The running of any L&P business depends on a range of IT systems, built up over decades.
Each individual system has a specific role to play – one for which it was specifically developed be that in the 1970s, 80’s, 90’s or 00’s.
They represent a complex coalition, sometimes uneasy, of technologies, languages and standards.
Legacy systems were written to enable organisations to compete in a life and pensions industry very different to that of today. That is why they struggle to cope with new and increasingly complex; products, channels and markets.
In particular, they struggle to speedily launch new and more innovative products.
There are 3 reasons why legacy systems struggle in terms of bringing new products to market:
1. Bringing a new product to market on legacy systems is slow and expensive because it requires complex custom development, testing and integration.
Moreover, such projects are, as is the case with any software development project, prone to delays and over-runs.
How much is expensive? Well, it is not unusual for such projects to take more than a year and result in seven figure costs!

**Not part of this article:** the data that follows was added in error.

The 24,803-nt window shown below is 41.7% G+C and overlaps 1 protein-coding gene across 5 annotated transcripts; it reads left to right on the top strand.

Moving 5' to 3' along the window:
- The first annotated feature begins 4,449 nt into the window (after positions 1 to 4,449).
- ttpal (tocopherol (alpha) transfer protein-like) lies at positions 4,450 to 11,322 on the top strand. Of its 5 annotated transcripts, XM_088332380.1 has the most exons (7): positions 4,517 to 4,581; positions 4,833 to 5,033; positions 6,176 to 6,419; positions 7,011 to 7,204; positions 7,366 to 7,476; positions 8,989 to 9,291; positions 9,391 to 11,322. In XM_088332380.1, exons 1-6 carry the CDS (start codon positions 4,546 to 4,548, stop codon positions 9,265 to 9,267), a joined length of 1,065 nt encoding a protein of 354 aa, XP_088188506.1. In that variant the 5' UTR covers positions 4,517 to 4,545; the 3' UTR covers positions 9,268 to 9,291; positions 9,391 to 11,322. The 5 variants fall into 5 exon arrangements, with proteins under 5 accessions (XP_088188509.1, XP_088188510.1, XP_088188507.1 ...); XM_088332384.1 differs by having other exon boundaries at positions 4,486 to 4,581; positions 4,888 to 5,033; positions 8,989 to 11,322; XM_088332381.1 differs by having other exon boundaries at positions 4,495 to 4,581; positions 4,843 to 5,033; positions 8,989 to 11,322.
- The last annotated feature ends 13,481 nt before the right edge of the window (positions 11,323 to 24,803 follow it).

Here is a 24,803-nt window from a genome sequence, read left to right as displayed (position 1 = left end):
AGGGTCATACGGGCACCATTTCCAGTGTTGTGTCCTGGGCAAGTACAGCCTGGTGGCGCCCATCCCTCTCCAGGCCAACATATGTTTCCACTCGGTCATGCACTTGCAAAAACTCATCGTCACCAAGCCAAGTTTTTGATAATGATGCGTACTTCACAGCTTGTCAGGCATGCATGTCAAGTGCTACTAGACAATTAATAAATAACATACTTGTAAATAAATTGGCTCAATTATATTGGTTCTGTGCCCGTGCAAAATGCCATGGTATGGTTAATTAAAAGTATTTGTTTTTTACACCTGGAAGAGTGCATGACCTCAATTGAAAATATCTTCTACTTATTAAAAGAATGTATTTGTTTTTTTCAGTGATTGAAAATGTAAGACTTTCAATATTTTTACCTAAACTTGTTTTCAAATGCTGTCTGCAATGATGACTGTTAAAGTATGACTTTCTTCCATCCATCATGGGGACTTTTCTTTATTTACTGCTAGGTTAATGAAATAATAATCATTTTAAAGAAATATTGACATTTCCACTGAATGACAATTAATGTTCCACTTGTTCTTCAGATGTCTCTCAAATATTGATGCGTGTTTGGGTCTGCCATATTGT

A classic 1970s Jaguar sports car is a wonderful thing, but you can’t expect it to accelerate, handle or corner like a modern day executive saloon. The same applies to legacy systems - trying to get them to perform like a new system is not practical.
2. Because legacy systems are inherently inflexible, they generally require a compromise in terms of; administrative efficiency, service quality levels and degree of management control (information, compliance, reporting, etc.).
That means they are likely to fall short in terms of business expectations, particularly in terms of process automation and optimisation.
Anybody with enough training and instruction can dance Swan Lake, but that doesn’t mean they are going be graceful or elegant at doing it. The same applies to legacy systems, perhaps they can be re-written to handle new products, but clearly with less than optimal levels of sophistication and efficiency.
3. As is the case with code based procedural systems, once software changes have been made, they can quickly be rendered out of date by the moves of a competitor, or the changes of a regulator.
In a continually changing marketplace flexibility is a major challenge.
In too many organisations simple tasks, such as; changing the rates of calculation, or the fax number on a template requires writing, or re-writing code. But, it shouldn’t need to involve IT at all.
At Exaxe, we enable organisations to launch new products and administer them more efficiently, but without an overhaul of existing IT systems. That means significant saving in terms of costs, with solutions implemented in as little as 21 weeks.
Norman Carroll, CEO, Exaxe